Fiona Cunningham

photo: Fiona Cunningham
Title:
Assistant Professor of Political Science and International Affairs
Website:
http://www.fionascunningham.com

Areas of Expertise

International security, Chinese foreign policy, cybersecurity, nuclear policy

Fiona Cunningham is Assistant Professor of Political Science and International Affairs at the George Washington University.

Her research interests lie at the intersection of technology and conflict, with an empirical focus on China. Fiona’s current book project explains how and why states use space, cyber and conventional missile weapons as substitutes for threats to use nuclear weapons for coercion in limited wars. Her research on China’s nuclear strategy has been published in International Security and has been supported by the Smith Richardson Foundation, China Confucius Studies Program and the MIT Center for International Studies.

Fiona received her Ph.D. in 2018 from the Department of Political Science at the Massachusetts Institute of Technology, where she was a member of the Security Studies Program. She was a Post-Doctoral Fellow at the Center for International Security and Cooperation at Stanford University from 2018 to 2019 and a Pre-Doctoral Fellow in the Cyber Security Project at the Belfer Center for Science and International Affairs at Harvard University from 2017 to 2018. She conducted fieldwork in China from 2015 to 2016 as a joint Ph.D. research fellow at the Renmin University of China in Beijing. Fiona also holds a Bachelor of Arts in Politics and International Relations from the University of New South Wales and a Bachelor of Laws from the University of Sydney, both with first-class honors.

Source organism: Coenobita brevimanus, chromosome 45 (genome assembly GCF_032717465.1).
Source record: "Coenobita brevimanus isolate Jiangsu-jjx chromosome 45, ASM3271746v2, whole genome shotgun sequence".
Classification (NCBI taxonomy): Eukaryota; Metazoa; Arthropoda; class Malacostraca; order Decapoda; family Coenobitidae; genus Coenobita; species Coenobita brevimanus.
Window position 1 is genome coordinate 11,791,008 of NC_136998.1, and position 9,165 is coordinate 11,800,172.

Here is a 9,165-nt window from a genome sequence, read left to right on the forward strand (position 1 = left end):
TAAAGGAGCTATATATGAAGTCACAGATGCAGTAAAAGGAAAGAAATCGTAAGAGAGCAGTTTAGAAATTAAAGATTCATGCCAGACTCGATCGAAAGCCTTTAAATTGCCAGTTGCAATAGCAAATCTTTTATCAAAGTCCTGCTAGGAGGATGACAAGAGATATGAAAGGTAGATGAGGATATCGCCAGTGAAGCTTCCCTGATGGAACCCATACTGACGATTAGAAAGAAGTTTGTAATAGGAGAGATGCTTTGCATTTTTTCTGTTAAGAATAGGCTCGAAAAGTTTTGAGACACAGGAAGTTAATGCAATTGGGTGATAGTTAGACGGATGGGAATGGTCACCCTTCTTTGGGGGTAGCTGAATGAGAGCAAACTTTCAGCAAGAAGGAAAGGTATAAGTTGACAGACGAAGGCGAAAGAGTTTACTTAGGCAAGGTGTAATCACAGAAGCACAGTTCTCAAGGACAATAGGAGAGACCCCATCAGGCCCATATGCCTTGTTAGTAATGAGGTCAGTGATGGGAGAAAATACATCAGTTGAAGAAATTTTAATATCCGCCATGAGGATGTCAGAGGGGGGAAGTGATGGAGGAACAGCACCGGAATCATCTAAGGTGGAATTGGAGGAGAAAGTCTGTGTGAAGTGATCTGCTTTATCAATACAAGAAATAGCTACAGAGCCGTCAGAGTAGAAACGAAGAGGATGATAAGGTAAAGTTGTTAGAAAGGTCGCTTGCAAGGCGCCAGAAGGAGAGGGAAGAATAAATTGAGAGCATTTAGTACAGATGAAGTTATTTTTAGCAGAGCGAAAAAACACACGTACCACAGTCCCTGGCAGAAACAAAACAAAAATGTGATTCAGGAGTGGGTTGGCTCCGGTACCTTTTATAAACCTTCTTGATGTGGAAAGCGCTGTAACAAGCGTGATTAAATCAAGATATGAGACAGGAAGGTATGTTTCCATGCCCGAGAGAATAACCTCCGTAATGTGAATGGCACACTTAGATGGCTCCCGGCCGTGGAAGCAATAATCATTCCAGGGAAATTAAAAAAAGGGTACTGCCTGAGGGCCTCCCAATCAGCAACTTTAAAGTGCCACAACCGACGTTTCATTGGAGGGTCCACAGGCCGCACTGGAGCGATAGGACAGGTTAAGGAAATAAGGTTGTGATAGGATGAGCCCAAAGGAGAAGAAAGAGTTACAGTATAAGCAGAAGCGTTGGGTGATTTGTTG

Education

Ph.D., Massachusetts Institute of Technology

LL.B. (Hons), University of Sydney

BA (Hons), University of New South Wales

Publications

“Assuring Assured Retaliation: China’s Nuclear Posture and U.S.-China Strategic Stability,” International Security, Vol. 40 No. 2 (Fall 2015) (with M. Taylor Fravel) https://www.mitpressjournals.org/doi/full/10.1162/ISEC_a_00215.